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ATC privatization pitfalls: Point by point

The issue of air traffic control reform surfaces in Washington, D.C., from time to time, and with the 21st Century AIRR Act (H.R.2997) under consideration for a vote in the House of Representatives, that debate is happening again.

Photo by Christopher Rose.

Just last year, similar legislation was proposed and passed committee vote, but never reached the floor of the House. This time, with the support of the White House, the legislation stands a serious chance of becoming a reality.

While often referred to as privatization, H.R.2997 really just takes a monopoly and turns it over, lock, stock, and barrel, to a board dominated by the airlines and their affiliates. Rep. Mario Diaz-Balart (R-Fla.), senior member of the House Committee on Appropriations and chair of the Subcommittee on Transportation, Housing and Urban Development, said the organization that would run ATC “will be a monopoly run by private interests with zero oversight. There’s still no competition.”    

As the International Business Times reported, “The board could easily come under the control of the major U.S. airlines, which have spent millions lobbying the government to privatize the nation’s airspace.”  

The cost of flying will go up and delays will not decrease despite claims from the airlines and their front groups like Citizens For On Time Flights. A 2016 Delta Airlines study estimated an increase of 20 to 29 percent in ATC fees on airline ticket under privatization, and according to the Bureau of Transportation Statistics, 80 percent of delays in the system are caused by the airlines and weather, neither of which H.R.2997 can address.  

Privatization is simply a move by the airlines to control the system—the very airlines that jam passengers into a seat and reap billions of dollars annually from travelers who simply want to bring along luggage. Without even getting into customer service issues, do you really want the airlines running the U.S. ATC system?  

Remember, these are the same airlines that have filed for bankruptcy dozens of times since 1978.  

What happens when fuel prices go up again or God forbid another terrorist attack, considering this new entity would be leveraged with billions in debt on day one?  Where do the cuts and funding come from, the major airports around cities? Of course not.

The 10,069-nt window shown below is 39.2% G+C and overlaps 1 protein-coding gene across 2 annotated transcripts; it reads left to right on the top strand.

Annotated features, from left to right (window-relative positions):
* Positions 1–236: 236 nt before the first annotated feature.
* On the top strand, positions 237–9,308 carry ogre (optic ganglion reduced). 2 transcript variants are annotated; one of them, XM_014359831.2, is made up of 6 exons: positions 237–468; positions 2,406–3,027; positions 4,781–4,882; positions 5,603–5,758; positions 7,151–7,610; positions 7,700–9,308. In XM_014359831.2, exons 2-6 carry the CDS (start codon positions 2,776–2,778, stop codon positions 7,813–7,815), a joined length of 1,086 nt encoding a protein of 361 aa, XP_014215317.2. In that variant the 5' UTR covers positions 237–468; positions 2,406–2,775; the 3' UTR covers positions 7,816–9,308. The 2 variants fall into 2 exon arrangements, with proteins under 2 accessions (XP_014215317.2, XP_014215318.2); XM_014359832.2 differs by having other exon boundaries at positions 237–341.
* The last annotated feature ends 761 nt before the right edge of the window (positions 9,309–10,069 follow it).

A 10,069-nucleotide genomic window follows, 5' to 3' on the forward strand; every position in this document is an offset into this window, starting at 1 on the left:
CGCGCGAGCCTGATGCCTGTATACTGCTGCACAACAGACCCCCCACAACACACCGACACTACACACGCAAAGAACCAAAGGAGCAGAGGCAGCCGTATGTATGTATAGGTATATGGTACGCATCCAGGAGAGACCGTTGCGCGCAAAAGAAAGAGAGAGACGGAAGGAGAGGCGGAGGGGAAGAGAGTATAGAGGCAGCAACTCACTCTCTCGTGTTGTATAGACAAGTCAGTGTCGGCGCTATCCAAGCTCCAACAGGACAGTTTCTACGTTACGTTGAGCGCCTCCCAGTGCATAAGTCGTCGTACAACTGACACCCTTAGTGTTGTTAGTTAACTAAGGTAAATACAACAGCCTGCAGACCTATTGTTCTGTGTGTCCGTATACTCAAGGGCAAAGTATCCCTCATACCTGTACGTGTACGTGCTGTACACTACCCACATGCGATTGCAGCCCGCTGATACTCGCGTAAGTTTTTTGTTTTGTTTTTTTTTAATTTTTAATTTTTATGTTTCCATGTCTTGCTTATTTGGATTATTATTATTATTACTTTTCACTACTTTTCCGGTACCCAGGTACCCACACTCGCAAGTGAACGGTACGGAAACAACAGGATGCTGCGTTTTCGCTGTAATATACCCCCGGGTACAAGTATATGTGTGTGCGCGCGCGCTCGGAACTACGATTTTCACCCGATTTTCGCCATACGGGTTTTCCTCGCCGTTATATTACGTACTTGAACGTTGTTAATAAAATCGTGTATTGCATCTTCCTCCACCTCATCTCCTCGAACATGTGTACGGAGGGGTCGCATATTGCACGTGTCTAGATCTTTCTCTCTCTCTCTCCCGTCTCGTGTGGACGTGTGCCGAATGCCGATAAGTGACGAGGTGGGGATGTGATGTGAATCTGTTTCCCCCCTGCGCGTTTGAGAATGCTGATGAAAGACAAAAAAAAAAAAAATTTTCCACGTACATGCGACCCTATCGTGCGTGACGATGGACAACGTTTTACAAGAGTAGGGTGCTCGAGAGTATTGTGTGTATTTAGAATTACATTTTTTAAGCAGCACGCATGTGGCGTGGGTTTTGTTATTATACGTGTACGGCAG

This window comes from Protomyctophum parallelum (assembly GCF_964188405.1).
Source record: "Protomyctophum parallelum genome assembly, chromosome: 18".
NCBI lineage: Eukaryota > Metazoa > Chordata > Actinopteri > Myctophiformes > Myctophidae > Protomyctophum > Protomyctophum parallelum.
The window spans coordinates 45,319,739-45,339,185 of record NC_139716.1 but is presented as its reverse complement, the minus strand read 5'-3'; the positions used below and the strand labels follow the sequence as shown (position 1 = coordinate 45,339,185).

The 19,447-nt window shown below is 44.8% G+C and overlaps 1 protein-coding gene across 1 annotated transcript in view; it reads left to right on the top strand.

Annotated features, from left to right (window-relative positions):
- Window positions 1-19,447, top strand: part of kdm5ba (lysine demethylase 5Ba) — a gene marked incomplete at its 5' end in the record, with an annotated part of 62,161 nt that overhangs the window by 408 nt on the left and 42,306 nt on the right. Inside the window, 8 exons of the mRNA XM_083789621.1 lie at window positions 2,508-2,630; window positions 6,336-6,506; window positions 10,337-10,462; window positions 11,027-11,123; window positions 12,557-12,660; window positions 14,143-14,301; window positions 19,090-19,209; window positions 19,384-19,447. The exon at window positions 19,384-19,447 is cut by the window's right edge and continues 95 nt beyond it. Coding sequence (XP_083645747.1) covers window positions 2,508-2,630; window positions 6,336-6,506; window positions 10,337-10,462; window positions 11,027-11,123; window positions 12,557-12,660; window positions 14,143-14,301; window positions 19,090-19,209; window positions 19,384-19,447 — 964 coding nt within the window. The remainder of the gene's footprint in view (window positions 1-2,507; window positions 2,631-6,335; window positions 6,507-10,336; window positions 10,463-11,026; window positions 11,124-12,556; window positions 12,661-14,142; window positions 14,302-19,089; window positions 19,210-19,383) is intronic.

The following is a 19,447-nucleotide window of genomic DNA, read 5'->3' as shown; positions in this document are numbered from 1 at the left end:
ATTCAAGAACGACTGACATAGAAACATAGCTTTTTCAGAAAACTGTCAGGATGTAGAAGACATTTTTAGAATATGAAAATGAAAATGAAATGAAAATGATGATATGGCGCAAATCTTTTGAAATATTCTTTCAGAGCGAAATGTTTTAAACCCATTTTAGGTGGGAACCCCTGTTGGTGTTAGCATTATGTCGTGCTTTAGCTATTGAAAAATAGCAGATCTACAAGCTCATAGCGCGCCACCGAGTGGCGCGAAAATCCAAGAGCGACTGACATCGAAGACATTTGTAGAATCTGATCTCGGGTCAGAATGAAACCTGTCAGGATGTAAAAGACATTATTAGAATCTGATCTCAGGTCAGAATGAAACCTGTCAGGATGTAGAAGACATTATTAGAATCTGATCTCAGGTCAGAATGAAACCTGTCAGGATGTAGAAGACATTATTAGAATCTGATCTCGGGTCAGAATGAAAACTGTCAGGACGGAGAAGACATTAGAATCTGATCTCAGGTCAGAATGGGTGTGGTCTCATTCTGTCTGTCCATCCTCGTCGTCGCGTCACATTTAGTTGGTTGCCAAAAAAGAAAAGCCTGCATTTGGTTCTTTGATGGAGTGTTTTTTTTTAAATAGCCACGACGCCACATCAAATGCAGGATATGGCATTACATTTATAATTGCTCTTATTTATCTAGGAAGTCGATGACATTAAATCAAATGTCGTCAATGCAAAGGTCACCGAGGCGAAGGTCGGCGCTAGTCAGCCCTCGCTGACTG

GA and rural communities will be left with the crumbs as the board will be dominated by commercial interests.  As the Delta Airlines study said, “Effects of privatizing ATC could also place a greater financial strain on smaller airports that serve rural communities and other populations located outside major urban centers.”

In congressional testimony on privatization, Transportation Secretary Elaine Chao admitted the oversight board would favor the interests of larger airports.

The federal government does two things well: national security and air traffic control. In fact, ATC is the FAA’s best asset. According to a 2016 GAO report, the United States is considered to have the busiest, most complex, and safest ATC system in the world.

Aviation accounts for more than five percent of our gross domestic product, contributes $1.6 trillion in total economic activity, and supports nearly 11 million jobs, according to the FAA. Aviation manufacturing is one of the few industries left that generates a positive trade balance for the United States.

We’ve seen what has happened with Amtrak and other government hybrids, and we don’t need one in the sky. Andrew Langer of the Institute for Liberty wrote, “The proposal, which is being pushed almost exclusively by the big commercial airline lobby, would actually create a new quasi-governmental, public-private entity similar to a government sponsored enterprise (think Fannie Mae or Amtrak).”  

AOPA supports modernizing ATC, and the FAA could be a lot more efficient. Congress could do a number of things to help, short of H.R.2997. Growing capacity in the system and allowing more people to experience flying is a laudable goal that AOPA supports. But the issue must be addressed in a holistic manner.